Panel Paper: Non-Monetary Obstacles to Medical Care: Evidence from Postpartum Contraceptives

Saturday, November 10, 2018
Hoover - Mezz Level (Marriott Wardman Park)

*Names in bold indicate Presenter

Marisa Briana Carlos and Barton Jay Willage, Cornell University

In this paper we test whether non-monetary costs are meaningful obstacles to health care using state-level policies that reduced these costs for new mothers. We study a Medicaid policy that makes long-acting reversible contraceptives (LARCs, which include IUDs and implants) available immediately following delivery. Traditionally, Medicaid paid physicians and hospitals a single, bundled fee for all services related to delivery; if the new mother desired a LARC while still at the hospital, the hospital or physician would have to cover the cost of the device, which can be upwards of $800. The new policy allows physicians and hospitals to insert the LARC immediately following delivery and bill the service separately from the global fee, receiving the same reimbursement as if the LARC were inserted during a follow-up outpatient visit. For the patient, the policy allows the mother to have a LARC implanted while she is still at the hospital, decreasing the wait-time and travel cost usually associated with getting a LARC.

This change in Medicaid reimbursement was first adopted by South Carolina in 2012 and has since been implemented by 38 other states. States that have adopted this policy, as well as advocacy groups, stress that providing access to immediate postpartum LARC reduces unintended pregnancies, especially short-interval pregnancies (less than 1 year after delivery), the majority of which are unintended. A decrease in short-interval pregnancies may result in better birth outcomes as short-interval pregnancy is associated with preterm delivery and adverse neonatal outcomes.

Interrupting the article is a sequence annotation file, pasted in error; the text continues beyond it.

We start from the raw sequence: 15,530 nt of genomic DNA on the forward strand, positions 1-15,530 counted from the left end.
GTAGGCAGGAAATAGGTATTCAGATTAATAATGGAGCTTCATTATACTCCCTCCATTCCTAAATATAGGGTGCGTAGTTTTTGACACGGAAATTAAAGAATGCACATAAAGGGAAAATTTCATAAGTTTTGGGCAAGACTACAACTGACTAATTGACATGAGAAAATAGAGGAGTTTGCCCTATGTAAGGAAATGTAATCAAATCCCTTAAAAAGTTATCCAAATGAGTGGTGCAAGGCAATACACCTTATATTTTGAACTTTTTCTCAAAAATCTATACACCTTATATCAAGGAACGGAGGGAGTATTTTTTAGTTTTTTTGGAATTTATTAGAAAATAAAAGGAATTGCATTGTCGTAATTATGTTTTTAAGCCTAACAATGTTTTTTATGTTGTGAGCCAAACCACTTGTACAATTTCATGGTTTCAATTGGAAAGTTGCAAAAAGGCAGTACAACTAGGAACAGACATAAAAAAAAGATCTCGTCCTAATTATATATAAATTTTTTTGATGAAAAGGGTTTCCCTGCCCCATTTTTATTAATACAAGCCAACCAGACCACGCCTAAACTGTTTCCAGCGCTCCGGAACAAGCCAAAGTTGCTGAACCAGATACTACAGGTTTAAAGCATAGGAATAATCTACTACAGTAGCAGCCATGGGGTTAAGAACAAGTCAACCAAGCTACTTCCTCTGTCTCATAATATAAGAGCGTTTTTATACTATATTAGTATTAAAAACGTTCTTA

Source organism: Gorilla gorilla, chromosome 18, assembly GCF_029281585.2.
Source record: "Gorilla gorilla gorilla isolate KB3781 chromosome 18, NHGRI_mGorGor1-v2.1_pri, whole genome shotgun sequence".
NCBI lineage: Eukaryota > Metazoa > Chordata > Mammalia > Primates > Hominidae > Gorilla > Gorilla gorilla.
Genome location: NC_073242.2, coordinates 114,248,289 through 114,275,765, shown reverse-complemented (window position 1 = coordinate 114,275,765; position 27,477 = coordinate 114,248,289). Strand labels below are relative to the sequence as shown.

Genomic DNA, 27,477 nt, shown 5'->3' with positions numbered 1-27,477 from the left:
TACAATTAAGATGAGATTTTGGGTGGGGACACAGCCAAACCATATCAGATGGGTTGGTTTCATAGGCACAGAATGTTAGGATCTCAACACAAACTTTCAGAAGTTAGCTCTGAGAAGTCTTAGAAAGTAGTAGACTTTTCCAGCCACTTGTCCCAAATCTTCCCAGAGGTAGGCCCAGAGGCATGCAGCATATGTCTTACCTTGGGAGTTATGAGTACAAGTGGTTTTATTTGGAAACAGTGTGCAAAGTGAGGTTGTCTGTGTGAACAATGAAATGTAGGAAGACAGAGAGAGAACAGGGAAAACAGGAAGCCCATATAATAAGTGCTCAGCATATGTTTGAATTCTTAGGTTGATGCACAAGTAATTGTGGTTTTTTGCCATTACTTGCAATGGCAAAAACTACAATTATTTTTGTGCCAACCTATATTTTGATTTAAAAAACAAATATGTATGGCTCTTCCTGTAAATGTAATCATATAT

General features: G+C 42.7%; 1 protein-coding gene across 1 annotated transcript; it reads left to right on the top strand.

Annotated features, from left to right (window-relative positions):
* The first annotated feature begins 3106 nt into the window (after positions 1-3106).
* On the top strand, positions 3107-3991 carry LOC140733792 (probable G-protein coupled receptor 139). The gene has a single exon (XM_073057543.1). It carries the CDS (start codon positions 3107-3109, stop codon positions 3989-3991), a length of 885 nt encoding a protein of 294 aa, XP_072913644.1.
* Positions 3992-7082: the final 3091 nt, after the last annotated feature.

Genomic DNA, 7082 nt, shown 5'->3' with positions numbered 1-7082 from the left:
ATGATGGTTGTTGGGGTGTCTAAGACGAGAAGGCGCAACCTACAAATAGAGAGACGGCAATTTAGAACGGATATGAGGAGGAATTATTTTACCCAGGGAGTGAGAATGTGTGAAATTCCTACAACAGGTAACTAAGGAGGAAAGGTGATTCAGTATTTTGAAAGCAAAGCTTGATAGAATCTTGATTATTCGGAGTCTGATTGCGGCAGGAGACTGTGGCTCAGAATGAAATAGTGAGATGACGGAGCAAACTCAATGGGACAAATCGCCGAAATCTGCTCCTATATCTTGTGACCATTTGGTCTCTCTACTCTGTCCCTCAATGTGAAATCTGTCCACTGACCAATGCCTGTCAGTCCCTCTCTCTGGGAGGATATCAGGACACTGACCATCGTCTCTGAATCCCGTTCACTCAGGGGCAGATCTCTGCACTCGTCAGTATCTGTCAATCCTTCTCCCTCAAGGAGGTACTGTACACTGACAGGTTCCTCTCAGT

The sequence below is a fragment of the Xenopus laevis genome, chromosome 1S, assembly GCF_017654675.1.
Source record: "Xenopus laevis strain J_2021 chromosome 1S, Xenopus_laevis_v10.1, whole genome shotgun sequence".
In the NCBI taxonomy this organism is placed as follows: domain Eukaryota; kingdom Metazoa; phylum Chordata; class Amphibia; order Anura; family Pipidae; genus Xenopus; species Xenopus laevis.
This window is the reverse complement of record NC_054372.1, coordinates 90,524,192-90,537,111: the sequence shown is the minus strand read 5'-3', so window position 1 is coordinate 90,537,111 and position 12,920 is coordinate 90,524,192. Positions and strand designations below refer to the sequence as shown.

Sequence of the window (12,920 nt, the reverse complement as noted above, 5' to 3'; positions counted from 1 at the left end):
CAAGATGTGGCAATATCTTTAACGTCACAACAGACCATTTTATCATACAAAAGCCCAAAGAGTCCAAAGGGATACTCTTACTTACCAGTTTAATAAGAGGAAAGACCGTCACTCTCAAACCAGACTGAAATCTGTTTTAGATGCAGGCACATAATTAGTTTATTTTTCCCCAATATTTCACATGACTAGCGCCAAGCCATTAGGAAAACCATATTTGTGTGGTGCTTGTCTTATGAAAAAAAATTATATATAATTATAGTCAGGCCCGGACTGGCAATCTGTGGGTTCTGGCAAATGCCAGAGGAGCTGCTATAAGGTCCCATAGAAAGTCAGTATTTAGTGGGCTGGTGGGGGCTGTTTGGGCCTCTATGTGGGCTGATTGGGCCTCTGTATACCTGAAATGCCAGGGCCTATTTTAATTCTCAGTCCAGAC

In this paper, we test the hypothesis that additional Medicaid reimbursement for immediate postpartum LARCs increases LARC use, decreases birth rates, and improves neonatal outcomes. We use birth data from the National Vital Statistics System and data on LARC use provided by state Medicaid agencies to estimate the effects on LARC use, total births, preterm deliveries, and low-birthweight babies. To identify the causal effect, we estimate difference-in-differences regressions and event studies. Our identifying assumption is that states exhibit common trends in the outcome prior to the policy and there are no contemporaneous shocks with differential effects. Event studies provide visual evidence in support of the common trends assumption. Falsification tests using women who have not previously given birth and were not affected by the policy help test for contemporaneous shocks.

Preliminary event studies provide evidence that access to inpatient LARCs may decrease adverse birth outcomes. Nine months after the policy goes into effect, we see a 4% decrease in the total number of low-birthweight babies, with a 6% decrease among unmarried mothers and a 10% decrease among teen mothers. Additionally, we see a decrease in premature births of 3% among all mothers, with a 5% decrease among unmarried mothers and a 2% decrease among teenage mothers. We do not observe a decrease in the total number of births, though this may be due to the fact that we cannot distinguish Medicaid births from non-Medicaid. In the future, we plan to use additional sources of Medicaid-specific birth data to more precisely estimate the effect on births.